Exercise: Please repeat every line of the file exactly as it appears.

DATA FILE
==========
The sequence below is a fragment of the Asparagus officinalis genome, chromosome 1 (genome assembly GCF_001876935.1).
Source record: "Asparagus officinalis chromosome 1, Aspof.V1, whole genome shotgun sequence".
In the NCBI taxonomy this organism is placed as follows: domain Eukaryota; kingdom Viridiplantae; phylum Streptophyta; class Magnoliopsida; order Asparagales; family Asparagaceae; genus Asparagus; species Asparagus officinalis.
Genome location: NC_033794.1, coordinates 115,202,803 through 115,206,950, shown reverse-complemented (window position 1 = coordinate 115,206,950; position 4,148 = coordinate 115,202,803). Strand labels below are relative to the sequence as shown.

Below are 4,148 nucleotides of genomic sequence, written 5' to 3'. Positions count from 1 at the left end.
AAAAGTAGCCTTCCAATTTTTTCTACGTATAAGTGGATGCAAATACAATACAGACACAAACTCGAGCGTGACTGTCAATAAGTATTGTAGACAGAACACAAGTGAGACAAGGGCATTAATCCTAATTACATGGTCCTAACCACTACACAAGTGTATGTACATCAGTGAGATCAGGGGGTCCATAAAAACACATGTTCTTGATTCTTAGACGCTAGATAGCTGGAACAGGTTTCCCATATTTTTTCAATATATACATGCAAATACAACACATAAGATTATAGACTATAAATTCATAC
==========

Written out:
The sequence below is a fragment of the Asparagus officinalis genome, chromosome 1 (genome assembly GCF_001876935.1).
Source record: "Asparagus officinalis chromosome 1, Aspof.V1, whole genome shotgun sequence".
In the NCBI taxonomy this organism is placed as follows: domain Eukaryota; kingdom Viridiplantae; phylum Streptophyta; class Magnoliopsida; order Asparagales; family Asparagaceae; genus Asparagus; species Asparagus officinalis.
Genome location: NC_033794.1, coordinates 115,202,803 through 115,206,950, shown reverse-complemented (window position 1 = coordinate 115,206,950; position 4,148 = coordinate 115,202,803). Strand labels below are relative to the sequence as shown.

Below are 4,148 nucleotides of genomic sequence, written 5' to 3'. Positions count from 1 at the left end.
AAAAGTAGCCTTCCAATTTTTTCTACGTATAAGTGGATGCAAATACAATACAGACACAAACTCGAGCGTGACTGTCAATAAGTATTGTAGACAGAACACAAGTGAGACAAGGGCATTAATCCTAATTACATGGTCCTAACCACTACACAAGTGTATGTACATCAGTGAGATCAGGGGGTCCATAAAAACACATGTTCTTGATTCTTAGACGCTAGATAGCTGGAACAGGTTTCCCATATTTTTTCAATATATACATGCAAATACAACACATAAGATTATAGACTATAAATTCATAC